The Financial Conduct Authority (FCA) has delayed the implementation of Strong Customer Authentication (SCA). This is the second delay is has authorised. Last year, the FCA extended the deadline to March 2021. The new deadline is September 2021. It gives e-commerce firms another six months to build, test and deploy a compliant solution.
The press release from the FCA reads: “In the exceptional circumstances of the Covid crisis, we are giving the industry an additional 6 months to implement strong customer authentication (SCA) for e-commerce. This will minimise potential disruption to consumers and merchants. The new timeline of 14 September 2021 replaces the 14 March 2021 date.
“Firms are required to take all necessary steps to comply with the revised detailed phased implementation plan and critical path to avoid the risk of enforcement action.”
What is SCA?
SCA is part of the European Payment Services Directive 2 (PSD2). It provides an online equivalent to chip-and-pin processing for cardholder-not-present payments. The goal is to reduce the opportunity for criminals to make online purchases using stolen credit card data.
It means that any consumer making a purchase over €30 (£26.50), will need to use multi-factor authentication. The most likely implementation of this would be for purchaser to get a verification code to their registered mobile phone. They would then input that code into the website to authorise the transaction. There are other alternatives to this. For mobile phones, the user can authenticate the payment using built-in biometric technology.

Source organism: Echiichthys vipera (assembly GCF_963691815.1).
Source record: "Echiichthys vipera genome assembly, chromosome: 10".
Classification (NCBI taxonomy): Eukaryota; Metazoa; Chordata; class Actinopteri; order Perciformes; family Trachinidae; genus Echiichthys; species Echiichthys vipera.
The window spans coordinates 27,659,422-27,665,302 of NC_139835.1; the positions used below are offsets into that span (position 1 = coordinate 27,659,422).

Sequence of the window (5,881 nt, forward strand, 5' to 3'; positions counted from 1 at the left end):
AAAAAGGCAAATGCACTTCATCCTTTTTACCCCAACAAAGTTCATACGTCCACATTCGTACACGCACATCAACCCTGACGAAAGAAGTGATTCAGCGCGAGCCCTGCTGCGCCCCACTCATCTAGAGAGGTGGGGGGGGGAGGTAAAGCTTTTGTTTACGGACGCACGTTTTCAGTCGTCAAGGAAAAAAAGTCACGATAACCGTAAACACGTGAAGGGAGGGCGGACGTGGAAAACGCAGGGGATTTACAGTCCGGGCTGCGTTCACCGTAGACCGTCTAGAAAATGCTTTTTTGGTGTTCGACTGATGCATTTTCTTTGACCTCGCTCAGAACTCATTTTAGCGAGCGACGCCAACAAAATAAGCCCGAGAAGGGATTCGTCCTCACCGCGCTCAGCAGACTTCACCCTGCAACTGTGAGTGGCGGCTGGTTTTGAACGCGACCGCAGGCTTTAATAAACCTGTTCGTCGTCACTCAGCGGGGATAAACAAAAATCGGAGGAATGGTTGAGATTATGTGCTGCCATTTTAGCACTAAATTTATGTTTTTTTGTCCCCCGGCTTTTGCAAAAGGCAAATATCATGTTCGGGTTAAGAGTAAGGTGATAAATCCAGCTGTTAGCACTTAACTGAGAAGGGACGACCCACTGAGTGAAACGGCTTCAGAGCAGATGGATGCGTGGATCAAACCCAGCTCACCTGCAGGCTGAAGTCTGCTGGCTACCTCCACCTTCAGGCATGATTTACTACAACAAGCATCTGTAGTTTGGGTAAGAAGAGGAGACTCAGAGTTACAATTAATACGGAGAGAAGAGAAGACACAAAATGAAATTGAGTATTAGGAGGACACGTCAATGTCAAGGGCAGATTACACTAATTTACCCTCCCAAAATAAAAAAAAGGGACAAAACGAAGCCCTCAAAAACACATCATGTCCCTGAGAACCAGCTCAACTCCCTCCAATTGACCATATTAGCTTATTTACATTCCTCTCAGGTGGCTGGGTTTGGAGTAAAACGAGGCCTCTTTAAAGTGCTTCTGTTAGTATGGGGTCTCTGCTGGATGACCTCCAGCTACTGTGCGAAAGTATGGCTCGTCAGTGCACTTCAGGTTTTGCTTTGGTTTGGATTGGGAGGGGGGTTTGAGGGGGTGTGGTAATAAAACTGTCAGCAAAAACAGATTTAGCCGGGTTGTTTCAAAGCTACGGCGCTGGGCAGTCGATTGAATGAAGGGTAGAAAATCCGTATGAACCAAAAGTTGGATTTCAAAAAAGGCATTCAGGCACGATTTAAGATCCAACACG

FCA makes UK Finance responsible for the implementation
The FCA has said: “We expect UK Finance, as coordinator for the industry, to discuss the detailed phased implementation plan and critical path with all stakeholders and agree it with the FCA as soon as possible. In the meantime, firms should continue with the necessary preparatory activities such as robust end-to-end testing.
“After 14 September 2021, any firm that fails to comply with the requirements for SCA will be subject to full FCA supervisory and enforcement action.”
There are several challenges for UK Finance to deal with here. It will need to agree on a standard testbed with all the various stakeholders involved. This ranges from those providing payment services such as Stripe, PayPal and WorldPay to the actual credit card companies such as American Express, Mastercard and Diners Club International.
Each has to deliver different components of the technology for testing, and all believe that the original timescale of December 2020 was too tight. This new timescale will give them more time to solve problems, and UK Finance will expect them to deliver.
Another challenge is the tens of billions of payments that are still not SCA-ready. Charles Damen, SVP product strategy, Worldpay Merchant Solutions, FIS, was quoted in Finextra as saying: “The manner in which payments are processed needs to fundamentally change ahead of a revised SCA deadline. Over 70 per cent of payments processed today are not compliant with SCA so there is much for merchants to do in becoming “SCA-ready” well in advance of this deadline.”